Library Header Image
LSE Research Online LSE Library Services

The roles of evolution in the social sciences: is biology ballistic?

Franks, Bradley (2014) The roles of evolution in the social sciences: is biology ballistic? Journal for the Theory of Social Behaviour, 44 (3). 288 - 305. ISSN 0021-8308

[img] Text (Franks_Roles-of-evolution-in-social-sciences_2013) - Accepted Version
Download (456kB)

Identification Number: 10.1111/jtsb.12043


This paper discusses some widespread but often not fully articulated views concerning the possible roles of biology and evolution in the social sciences. Such views cluster around a set of intuitions that suggest that evolution's role is “ballistic”: it constitutes a starting point for mind that has been, and is, superseded by the role of culture and social construction. An implication is that evolved and the socially constructed aspects of mind are separable and independent, with the latter being the primary driver of mind. I outline four variants of the ballistic view. I then show how current findings and arguments in evolutionary thinking as related to mind contradict those ballistic views. The contrary view—that evolutionary and social factors are interdependent in the generation of social psychological capacities—is proposed as a consequence. This view is able to respect some insights of theories that make ballistic assumptions, whilst avoiding those assumptions.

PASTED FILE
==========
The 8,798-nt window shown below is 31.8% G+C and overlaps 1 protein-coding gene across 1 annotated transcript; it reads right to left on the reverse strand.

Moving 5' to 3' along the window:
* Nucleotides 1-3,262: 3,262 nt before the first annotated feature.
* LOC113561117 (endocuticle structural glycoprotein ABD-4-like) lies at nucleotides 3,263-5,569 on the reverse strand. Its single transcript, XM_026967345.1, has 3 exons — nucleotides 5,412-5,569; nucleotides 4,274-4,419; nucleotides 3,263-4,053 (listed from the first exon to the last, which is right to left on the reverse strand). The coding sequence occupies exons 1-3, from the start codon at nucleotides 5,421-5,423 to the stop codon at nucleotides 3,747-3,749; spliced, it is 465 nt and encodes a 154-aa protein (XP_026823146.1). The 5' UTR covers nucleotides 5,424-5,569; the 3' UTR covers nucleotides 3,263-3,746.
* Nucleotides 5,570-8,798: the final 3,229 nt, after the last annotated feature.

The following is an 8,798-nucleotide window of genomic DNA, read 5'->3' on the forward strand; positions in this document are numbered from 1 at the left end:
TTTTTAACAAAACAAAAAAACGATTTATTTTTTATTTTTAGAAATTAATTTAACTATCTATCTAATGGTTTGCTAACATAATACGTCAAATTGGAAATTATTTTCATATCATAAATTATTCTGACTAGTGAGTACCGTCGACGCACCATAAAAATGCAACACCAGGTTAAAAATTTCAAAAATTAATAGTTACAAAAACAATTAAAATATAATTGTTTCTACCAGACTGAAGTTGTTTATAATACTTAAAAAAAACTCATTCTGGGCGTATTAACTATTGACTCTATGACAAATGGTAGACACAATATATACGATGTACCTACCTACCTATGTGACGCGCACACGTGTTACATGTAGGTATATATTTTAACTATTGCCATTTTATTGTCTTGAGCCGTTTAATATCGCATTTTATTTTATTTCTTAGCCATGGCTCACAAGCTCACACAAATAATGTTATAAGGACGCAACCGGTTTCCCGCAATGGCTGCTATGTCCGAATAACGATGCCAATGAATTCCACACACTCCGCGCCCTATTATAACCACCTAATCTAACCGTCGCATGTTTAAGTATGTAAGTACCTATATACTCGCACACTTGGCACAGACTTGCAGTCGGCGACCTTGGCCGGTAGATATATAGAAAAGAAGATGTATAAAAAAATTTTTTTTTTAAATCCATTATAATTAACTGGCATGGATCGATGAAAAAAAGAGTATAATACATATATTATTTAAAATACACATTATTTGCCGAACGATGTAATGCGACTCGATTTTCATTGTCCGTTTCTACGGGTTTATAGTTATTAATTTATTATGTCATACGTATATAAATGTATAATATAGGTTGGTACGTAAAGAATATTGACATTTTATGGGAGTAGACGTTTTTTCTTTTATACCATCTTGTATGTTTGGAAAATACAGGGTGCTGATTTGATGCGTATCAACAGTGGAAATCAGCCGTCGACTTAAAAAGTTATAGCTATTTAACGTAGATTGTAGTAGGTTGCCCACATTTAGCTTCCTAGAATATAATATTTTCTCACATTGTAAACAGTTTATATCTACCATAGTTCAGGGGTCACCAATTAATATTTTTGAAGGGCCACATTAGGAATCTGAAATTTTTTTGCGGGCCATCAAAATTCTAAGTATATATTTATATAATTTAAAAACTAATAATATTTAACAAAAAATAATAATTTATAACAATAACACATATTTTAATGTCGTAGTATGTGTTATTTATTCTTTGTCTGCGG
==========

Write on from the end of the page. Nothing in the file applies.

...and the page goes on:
Item Type: Article
Official URL:
Additional Information: © 2013 John Wiley & Sons Ltd
Divisions: Psychological and Behavioural Science
Subjects: B Philosophy. Psychology. Religion > BF Psychology
H Social Sciences > H Social Sciences (General)
Q Science > QH Natural history > QH301 Biology
Date Deposited: 26 Aug 2014 14:14
Last Modified: 20 Oct 2021 00:48

Actions (login required)

View Item View Item


Downloads per month over past year

View more statistics